Festa v. Teleflex, Inc.

Decision Date02 April 1980
Docket NumberNo. QQ-431,QQ-431
PartiesMichael R. FESTA, Appellant, v. TELEFLEX, INC. and Reliance Insurance Company, Appellees.
CourtFlorida District Court of Appeals

Jim D. Syprett, of Crabtree, Butler, Syprett & Meshad, Sarasota, for appellant.

Richard R. Crooke, of Macfarlane, Ferguson, Allison & Kelly, Tampa, for appellees.


Festa seeks review of an order from the judge of industrial claims finding that he did not suffer an occupational disease or a compensable accident. We reverse.

Festa began working for Teleflex, Inc. in January or February 1978. He made plastic plugs by first releasing molten plastic into a mold and then removing the excess plastic from the plug be pulling it off with pliers. This required a twisting and turning action of the wrist while exerting 30-40 lbs. of pressure, and Festa made from 500-900 plugs per workshift. The job was ordinarily performed by two persons, but Festa worked alone for approximately 45 days before he began experiencing difficulties with his hands.

Around June 2, 1978, the fingers of Festa's right hand began to get numb; he switched to using his left hand, and the fingers of his left hand became numb. He reported this to his employer and saw Dr. Grindal, a neurologist, on June 26, 1978.

Dr. Grindal testified that Festa's underlying diabetic condition could have weakened the wrist area, making Festa more susceptible to damage from the repeated trauma, but the primary factor in the development of the carpal tunnel syndrome was Festa's work.

The judge of industrial claims held there was no competent, substantial evidence upon which to award benefits for disability arising out of an occupational disease and that Festa had not suffered an accident within the meaning of the Act. Because we hold that claimant did suffer an accident, we do not rule on the question of occupational disease.

Florida has a long, well established history of awarding compensation benefits to workers who are injured by exposure to deleterious substances. Orr v. Florida Industrial Commission, 129 Fla. 369, 176 So. 172 (1937) (intense heat); Meehan v. Crowder, 158 Fla. 361, 28 So.2d 435 (1946) (exposure to mercury); Czepial v. Krohne Roofing Co., 93 So.2d 84 (Fla.1957) (exposure to dust and fumes). However, benefits have almost routinely been denied to workers whose injuries resulted from repeated minor traumas. S.H. Kress & Co. v. Burkes, 153 Fla. 868, 16 So.2d 106 (1944) (tenosynovitis caused by constant and repeated strain); Tyler v. Homestead Canning Co., 5 FCR 58 (1962) (tenosynovitis from peeling tomatoes).

In Keller Building Products of St. Petersburg v. Shirley, IRC Order 2-3263, cert. denied 362 So.2d 1054 (Fla.1978), the IRC resolved this disparate treatment by classifying repeated trauma as a facet of exposure, thereby bringing repeated trauma cases within the ambit of the exposure rationale. In Keller, the Commission implicitly overruled the previous cases holding that injuries resulting from repeated trauma were not compensable, e. g., Dependable Air Conditioning and Appliances, Inc. v. Topper, IRC Order 2-2927, cert. denied 341 So.2d 293 (Fla.1976); Wanczak v. Winn Dixie Stores, Inc., 6 FCR 77 (1966) when it stated, "We can find no reason in logic for distinguishing this type of case from one where the employee is exposed to a deleterious substance associated with his employment." 2-3263 at 6. Keller, therefore, provides us with a new and more realistic method for analyzing repeated trauma cases; a method which is logically consistent with the purpose of workers' compensation: to compensate workers who suffer job related injuries.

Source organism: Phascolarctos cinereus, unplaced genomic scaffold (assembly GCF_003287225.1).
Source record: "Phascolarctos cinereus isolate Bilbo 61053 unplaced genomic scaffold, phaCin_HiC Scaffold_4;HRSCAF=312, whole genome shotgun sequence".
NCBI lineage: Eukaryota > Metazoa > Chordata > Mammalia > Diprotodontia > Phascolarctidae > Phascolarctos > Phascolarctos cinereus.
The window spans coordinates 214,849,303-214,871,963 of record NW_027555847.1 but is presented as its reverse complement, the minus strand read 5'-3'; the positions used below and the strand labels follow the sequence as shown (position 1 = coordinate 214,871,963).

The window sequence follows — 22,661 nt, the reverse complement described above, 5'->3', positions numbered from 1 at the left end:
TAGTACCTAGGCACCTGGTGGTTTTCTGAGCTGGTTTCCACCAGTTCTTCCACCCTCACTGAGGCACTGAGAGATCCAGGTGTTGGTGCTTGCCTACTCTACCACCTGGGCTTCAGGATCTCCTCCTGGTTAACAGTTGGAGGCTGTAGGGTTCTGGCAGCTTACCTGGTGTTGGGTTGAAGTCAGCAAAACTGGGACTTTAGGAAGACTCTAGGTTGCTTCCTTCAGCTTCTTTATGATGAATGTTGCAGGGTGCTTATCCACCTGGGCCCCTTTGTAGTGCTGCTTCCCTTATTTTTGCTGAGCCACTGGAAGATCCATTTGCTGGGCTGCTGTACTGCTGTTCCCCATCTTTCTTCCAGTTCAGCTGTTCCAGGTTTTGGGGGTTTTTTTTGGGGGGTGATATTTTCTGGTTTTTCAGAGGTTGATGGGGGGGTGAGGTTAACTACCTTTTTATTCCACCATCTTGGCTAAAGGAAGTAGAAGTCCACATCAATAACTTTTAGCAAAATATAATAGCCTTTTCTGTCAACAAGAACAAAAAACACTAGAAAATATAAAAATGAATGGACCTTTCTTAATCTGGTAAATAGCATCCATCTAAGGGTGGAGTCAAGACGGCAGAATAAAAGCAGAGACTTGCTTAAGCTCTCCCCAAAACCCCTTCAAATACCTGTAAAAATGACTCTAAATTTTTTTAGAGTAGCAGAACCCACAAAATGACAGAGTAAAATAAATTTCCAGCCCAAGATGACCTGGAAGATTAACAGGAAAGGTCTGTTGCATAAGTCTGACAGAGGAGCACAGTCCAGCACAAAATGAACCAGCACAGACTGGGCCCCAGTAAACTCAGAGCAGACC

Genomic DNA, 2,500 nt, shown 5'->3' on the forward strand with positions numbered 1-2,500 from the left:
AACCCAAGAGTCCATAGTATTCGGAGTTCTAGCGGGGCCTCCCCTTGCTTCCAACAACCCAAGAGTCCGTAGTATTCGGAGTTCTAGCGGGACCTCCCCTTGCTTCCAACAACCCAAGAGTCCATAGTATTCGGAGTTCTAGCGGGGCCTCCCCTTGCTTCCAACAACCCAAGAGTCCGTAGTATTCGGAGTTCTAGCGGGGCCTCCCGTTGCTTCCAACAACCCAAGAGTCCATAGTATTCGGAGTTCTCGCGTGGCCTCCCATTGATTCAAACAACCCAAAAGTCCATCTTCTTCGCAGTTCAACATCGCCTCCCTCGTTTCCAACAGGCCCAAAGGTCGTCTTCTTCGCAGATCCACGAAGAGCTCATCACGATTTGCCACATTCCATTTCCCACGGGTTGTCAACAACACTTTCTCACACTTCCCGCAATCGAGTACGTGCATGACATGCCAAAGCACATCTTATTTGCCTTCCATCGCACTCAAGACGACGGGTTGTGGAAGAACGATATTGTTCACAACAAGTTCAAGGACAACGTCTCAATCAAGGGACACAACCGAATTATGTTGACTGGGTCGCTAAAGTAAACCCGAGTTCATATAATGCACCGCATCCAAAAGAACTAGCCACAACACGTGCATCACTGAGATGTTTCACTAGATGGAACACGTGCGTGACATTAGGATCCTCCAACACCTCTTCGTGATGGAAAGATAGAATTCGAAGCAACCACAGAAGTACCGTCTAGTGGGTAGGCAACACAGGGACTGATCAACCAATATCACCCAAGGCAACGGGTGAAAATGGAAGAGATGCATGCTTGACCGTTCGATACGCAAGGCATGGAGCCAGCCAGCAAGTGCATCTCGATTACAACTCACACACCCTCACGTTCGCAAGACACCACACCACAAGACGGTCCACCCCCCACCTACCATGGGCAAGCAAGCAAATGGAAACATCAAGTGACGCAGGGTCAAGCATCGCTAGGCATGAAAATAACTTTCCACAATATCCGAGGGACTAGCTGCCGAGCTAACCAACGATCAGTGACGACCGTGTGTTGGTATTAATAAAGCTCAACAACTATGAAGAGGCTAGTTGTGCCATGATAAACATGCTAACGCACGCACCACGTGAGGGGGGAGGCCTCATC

In order to bring together and clarify the exposure rationale, we here review the principles established.

The initial Florida case involving injury by exposure was Orr, supra, wherein the claimant suffered heat exhaustion and died. In awarding benefits to the widow, the court stated:

If the heat exhaustion arose out of the employment, as well as in its course, we think it is clear that any harmful effect upon the physical structure of the body of the employee, which was a proximate result of it, is an accident under our statute. . . . In connection with the sort of accident here involved, the principle to which most authorities give assent is that the harmful condition does arise out of the employment, if, in the performance of the duties for which he was engaged, in the manner required or contemplated by the employer, it is necessary for the employee to expose himself to a danger, materially in excess of that to which people commonly in that...

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  • Massie v. University of Florida, BN-98
    • United States
    • Florida District Court of Appeals
    • June 29, 1990
    ...in everyday life, and that the level of stress In reviewing the original order on appeal, this court's opinion cited Festa v. Teleflex, Inc., 382 So.2d 122 (Fla. 1st DCA) pet. for rev. denied, 388 So.2d 1119 (Fla.1980), for the rule of law that a showing of unusual and excessive stress as a......
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    ...and has been provided for in a number of situations. See, e.g., Sec. 440.151, Fla.Stat. (occupational diseases); Festa v. Teleflex, Inc., 382 So.2d 122 (Fla. 1st DCA 1990) (repetitive trauma or exposure), rev. denied, 388 So.2d 1119 (Fla.1980).6 "Injury" is defined, in part, as "personal in......
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